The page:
Within web-programming, we have a choice of languages to work with: Perl or C++ within a CGI setting, or PHP, ASP.Net (C#), JSP (Java), to name a few. i dabbed around in all of them at some point, but the most significant 'competition definitely takes place between PHP &

The choice of language more often than anything depends on the background of the programmer. Then come into play execution speed, client preferences (sometime these are more important than any other factors, but more about that maybe in another post), and quite important is the question of available support and the availability of code base from past projects or from 3rd party sources, whether these be open-source or commercial. But the main idea is that we don't begin development from ground level.

PHP has it all, clients like it because it sprang from the open source movement and much more codebase out there is open source than probably for any other server side language out there. So this covers the client preference & availability of code-base factors. The speed is generally acceptable and programmers generally love PHP and since it is an interpreted language it's very easy to maintain and the symbiosis between PHP & MySQL works extremely well.

When I first dabbed in, this was in 2003/04, on 1.1 and 2.0 of the .net framework. Compared to PHP I hated many things about it, but that's a longer story! Since those days Microsoft engineers were bussy developing the technology, and currently we are at framework 4.0. I heard a lot of hype, as tends to be with Microsoft releases, so I decided to tame my curiosity.
  • web-forms
  • MVC
  • Stripped down (web-form free) approach
The idea for the stripped down approach was always within my head but in order to take this approach you really had to feel comfortable with some complexities of the chunky web-forms approach, until I found Chris Taylor's article. is much more complex as PHP, and maybe this is the problem with too. Due to it's complexity and the learning curve porgammers, quite rightly, keep away from it. Just to name a few problems. The menu control would render very ugly (non standard comliant) XHTML mark-up, instead of a CSS styled list which would be the way to go here, or would generate client IDs that depended on where in the page the server control occured rather than keeping the server ID assigned to the control in the first place. Fortunately at least the above named issues are resolved with framewrok 4.0, which gives us 'hope' for Microsoft.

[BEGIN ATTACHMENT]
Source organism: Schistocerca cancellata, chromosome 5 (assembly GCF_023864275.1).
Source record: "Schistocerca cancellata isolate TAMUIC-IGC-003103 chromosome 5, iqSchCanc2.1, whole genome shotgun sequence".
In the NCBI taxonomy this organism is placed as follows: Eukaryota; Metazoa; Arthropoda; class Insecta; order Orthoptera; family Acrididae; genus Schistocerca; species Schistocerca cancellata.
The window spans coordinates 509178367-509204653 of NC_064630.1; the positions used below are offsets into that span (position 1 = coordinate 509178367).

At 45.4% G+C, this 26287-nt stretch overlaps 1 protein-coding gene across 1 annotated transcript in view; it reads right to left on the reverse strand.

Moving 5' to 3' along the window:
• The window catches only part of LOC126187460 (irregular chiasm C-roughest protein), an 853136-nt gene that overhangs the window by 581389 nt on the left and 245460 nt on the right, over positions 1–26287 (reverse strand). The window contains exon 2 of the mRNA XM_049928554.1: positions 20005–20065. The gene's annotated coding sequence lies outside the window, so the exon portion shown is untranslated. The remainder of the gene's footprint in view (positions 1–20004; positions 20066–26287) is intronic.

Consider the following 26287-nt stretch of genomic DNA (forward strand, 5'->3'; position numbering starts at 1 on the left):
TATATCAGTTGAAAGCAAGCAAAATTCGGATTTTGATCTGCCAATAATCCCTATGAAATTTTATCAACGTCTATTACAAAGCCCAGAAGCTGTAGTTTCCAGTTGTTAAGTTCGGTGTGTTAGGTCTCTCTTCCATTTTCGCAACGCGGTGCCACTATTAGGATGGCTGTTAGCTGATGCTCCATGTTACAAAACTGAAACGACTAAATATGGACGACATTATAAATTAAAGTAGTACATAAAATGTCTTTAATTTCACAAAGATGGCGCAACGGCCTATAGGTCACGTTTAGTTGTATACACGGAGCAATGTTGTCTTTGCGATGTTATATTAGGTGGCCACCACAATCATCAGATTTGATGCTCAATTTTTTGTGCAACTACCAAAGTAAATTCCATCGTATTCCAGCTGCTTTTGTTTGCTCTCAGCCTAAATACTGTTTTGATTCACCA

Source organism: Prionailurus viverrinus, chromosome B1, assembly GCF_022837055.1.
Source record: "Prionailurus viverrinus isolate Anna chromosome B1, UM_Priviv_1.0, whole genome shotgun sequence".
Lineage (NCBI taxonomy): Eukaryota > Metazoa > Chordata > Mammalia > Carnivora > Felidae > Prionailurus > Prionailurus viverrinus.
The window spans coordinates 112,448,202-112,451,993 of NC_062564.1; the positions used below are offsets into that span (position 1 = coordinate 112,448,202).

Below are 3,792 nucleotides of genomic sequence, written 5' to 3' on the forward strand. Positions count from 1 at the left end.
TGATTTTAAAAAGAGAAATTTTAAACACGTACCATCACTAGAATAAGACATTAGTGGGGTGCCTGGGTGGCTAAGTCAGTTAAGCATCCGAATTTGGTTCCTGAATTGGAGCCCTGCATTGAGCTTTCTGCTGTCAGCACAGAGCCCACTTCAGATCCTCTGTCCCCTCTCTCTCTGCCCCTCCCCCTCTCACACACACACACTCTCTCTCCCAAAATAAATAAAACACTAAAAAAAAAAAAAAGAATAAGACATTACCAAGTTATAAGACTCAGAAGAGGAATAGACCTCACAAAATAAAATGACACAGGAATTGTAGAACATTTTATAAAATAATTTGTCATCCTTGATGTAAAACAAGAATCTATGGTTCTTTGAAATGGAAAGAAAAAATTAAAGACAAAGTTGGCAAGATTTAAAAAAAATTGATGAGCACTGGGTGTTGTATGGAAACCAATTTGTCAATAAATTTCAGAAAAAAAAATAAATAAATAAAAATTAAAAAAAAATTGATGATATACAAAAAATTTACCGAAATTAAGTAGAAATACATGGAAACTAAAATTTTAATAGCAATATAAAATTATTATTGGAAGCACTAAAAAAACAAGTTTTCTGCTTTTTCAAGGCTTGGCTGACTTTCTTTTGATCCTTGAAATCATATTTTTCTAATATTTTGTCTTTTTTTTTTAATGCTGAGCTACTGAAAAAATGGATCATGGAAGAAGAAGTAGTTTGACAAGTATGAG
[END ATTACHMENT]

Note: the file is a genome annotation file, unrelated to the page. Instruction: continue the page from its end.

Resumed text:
Comparison Table (useful for 1st time people)

Speed Comparison of server-side languages - check out the source site

Monday, October 15, 2012

Behaving optimaly in life

Social sciences and Psychologhy have brought us a number of interesting insights into human behaviour. In a recent stumbleupon session I discovered a collection of recent scientific journal research articles relating to various aspects of life. You can read the original article on psychologytoday, what follows is a subset of the "solutions" suggested by the research papers. For a more complete description I recommend the reader to check out the full articles and of course I wouldn't take this advice literaly but only something to ponder on :-).

1-How to break bad habits: J. Quinn, A. Pascoe, W. Wood, & D. Neal (2010) Can't control yourself? Monitor those bad habits. Personality and Social Psychology Bulletin, 36, 499-511

Focus on stopping the behavior before it starts (or, as psychologists tend to put it, you need to "inhibit" your bad behavior). According to research by Jeffrey Quinn and his colleagues, the most effective strategy for breaking a bad habit is vigilant monitoring - focusing your attention on the unwanted behavior to make sure you don't engage in it. In other words, thinking to yourself "Don't do it!" and watching out for slipups - the very opposite of distraction. If you stick with it, the use of this strategy can inhibit the behavior completely over time, and you can be free of your bad habit for good.